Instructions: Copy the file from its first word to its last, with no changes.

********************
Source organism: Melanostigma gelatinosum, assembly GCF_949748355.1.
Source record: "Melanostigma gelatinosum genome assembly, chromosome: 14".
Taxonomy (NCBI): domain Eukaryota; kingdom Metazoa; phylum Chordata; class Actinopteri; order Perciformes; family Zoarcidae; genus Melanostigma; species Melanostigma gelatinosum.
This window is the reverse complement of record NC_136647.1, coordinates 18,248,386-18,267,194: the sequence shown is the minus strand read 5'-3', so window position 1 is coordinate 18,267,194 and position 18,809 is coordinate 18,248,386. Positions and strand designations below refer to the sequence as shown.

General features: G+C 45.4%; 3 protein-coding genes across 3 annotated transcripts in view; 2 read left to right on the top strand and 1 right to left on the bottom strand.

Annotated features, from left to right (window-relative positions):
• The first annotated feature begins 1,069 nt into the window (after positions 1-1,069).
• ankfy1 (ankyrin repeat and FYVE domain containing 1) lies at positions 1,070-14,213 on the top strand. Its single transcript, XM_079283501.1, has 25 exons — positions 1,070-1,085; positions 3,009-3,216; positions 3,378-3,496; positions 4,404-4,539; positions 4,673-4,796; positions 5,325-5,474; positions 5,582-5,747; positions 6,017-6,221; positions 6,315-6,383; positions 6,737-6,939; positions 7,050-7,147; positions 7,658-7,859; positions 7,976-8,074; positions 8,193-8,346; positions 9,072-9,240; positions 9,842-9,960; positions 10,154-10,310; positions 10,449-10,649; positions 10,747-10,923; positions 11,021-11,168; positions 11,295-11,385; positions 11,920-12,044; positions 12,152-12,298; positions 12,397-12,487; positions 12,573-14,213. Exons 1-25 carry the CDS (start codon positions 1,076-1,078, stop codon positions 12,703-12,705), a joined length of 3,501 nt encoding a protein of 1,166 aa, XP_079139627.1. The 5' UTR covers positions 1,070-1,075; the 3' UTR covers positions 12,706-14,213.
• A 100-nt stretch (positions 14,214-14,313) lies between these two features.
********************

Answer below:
Source organism: Melanostigma gelatinosum, assembly GCF_949748355.1.
Source record: "Melanostigma gelatinosum genome assembly, chromosome: 14".
Taxonomy (NCBI): domain Eukaryota; kingdom Metazoa; phylum Chordata; class Actinopteri; order Perciformes; family Zoarcidae; genus Melanostigma; species Melanostigma gelatinosum.
This window is the reverse complement of record NC_136647.1, coordinates 18,248,386-18,267,194: the sequence shown is the minus strand read 5'-3', so window position 1 is coordinate 18,267,194 and position 18,809 is coordinate 18,248,386. Positions and strand designations below refer to the sequence as shown.

General features: G+C 45.4%; 3 protein-coding genes across 3 annotated transcripts in view; 2 read left to right on the top strand and 1 right to left on the bottom strand.

Annotated features, from left to right (window-relative positions):
• The first annotated feature begins 1,069 nt into the window (after positions 1-1,069).
• ankfy1 (ankyrin repeat and FYVE domain containing 1) lies at positions 1,070-14,213 on the top strand. Its single transcript, XM_079283501.1, has 25 exons — positions 1,070-1,085; positions 3,009-3,216; positions 3,378-3,496; positions 4,404-4,539; positions 4,673-4,796; positions 5,325-5,474; positions 5,582-5,747; positions 6,017-6,221; positions 6,315-6,383; positions 6,737-6,939; positions 7,050-7,147; positions 7,658-7,859; positions 7,976-8,074; positions 8,193-8,346; positions 9,072-9,240; positions 9,842-9,960; positions 10,154-10,310; positions 10,449-10,649; positions 10,747-10,923; positions 11,021-11,168; positions 11,295-11,385; positions 11,920-12,044; positions 12,152-12,298; positions 12,397-12,487; positions 12,573-14,213. Exons 1-25 carry the CDS (start codon positions 1,076-1,078, stop codon positions 12,703-12,705), a joined length of 3,501 nt encoding a protein of 1,166 aa, XP_079139627.1. The 5' UTR covers positions 1,070-1,075; the 3' UTR covers positions 12,706-14,213.
• A 100-nt stretch (positions 14,214-14,313) lies between these two features.